ch24 - Chapter Twenty-Four: Web Applications Chapter Goals...

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Chapter Twenty-Four: Web Applications
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Chapter Goals To understand the web application concept To learn the syntactical elements of the JavaServer Faces web application framework To learn about navigation in web applications To build three-tier web applications
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The Architecture of a Web Application The web application program resides on a web server The user interface of the web application is displayed in a web browser User inputs are transmitted over the Internet to the server using the HTTP protocol The server responds by sending a new web page in HTML format Continued
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The Architecture of a Web Application (cont.)
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A Simple Form HTML: <html> <head> <title>A Simple Form</title> </head> <body> <form action="login.jsp"> <p> User name: <input type="text" name="username" /> Password: <input type="password" name="passwd" /> <input type="submit" name="login" value="Log in"/> </p> </form> </body> </html >
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A Simple Form Browser view:
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A Simple Form When the submit button is clicked, the browser sends an HTTP POST request with names and values of form elements: POST /login.jsp HTTP/1.1 Content-Type: application/x-www-form-urlencoded Content-Length: 46 blank line username=jqpublic&passwd=secret&login=Log%20in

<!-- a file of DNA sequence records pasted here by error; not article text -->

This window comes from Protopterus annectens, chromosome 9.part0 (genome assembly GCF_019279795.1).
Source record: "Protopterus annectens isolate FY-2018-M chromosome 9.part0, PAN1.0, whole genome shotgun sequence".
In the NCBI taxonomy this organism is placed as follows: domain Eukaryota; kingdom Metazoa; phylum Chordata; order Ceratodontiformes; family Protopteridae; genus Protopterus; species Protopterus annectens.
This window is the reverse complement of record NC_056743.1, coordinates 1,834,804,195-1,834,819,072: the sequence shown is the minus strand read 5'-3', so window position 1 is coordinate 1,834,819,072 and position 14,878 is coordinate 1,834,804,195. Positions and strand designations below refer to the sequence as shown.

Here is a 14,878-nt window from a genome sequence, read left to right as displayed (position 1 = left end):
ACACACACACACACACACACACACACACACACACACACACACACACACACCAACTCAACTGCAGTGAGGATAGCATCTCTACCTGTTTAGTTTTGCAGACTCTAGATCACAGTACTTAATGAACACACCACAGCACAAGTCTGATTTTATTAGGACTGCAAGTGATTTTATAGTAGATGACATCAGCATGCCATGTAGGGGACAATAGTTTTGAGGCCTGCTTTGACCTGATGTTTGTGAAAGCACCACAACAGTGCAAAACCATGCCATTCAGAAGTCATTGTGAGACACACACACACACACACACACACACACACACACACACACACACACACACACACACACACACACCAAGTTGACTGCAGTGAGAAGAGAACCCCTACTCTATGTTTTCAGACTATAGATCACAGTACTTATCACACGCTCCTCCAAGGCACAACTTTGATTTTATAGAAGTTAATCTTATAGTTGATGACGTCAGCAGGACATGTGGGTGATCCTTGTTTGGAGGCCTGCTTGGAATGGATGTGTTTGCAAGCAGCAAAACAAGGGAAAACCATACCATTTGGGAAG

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Challenges HTTP protocol is stateless Tedious to generate tags for an HTML form Very hard to comprehend response strategies for a large number of request types A web application framework is designed to overcome these challenges E.g. JavaServer Faces (JSF) framework
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Self Check 24.1 Why are two different protocols (HTML and HTTP) required by a web application? Answer: Each protocol has a specific purpose. HTML describes the appearance of a page; it would be useless for sending requests from a browser to a server. HTTP describes a request; it cannot describe the appearance of a page.
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Self Check 24.2 How can a web application know which user is trying to log in when the information of the sample login screen is submitted? Answer: The data of the POST request contain a portion username= the name supplied by the user the password supplied by the user
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A Simple JSF Program JSF: Java Server Faces To develop a JSF application, you need a web server that is integrated with a JSF container A JSF page contains HTML and JSF tags The user interface of a JSF application is described by a set of JSF pages
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A Simple JSF Program Each JSF page has the following structure: <html> <%@ taglib uri="http://java.sun.com/jsf/core" prefix="f“ %> <%@ taglib uri="http://java.sun.com/jsf/html" prefix="h" %> <f:view> <head> <title> Page title </title> </head> <body> <h:form> Page contents </h:form> </body> </f:view> </html>
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A Simple JSF Program Previous structure has three parts: taglib directives required to locate two JSF libraries • Tags from the core library have the prefix f: (such as f:view ) • Tags from the HTML library have the prefix h: (such as h:form ) All JSF tags must be contained inside an f:view tag The h:form tag encloses all user interface elements
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ch24 - Chapter Twenty-Four: Web Applications Chapter Goals...

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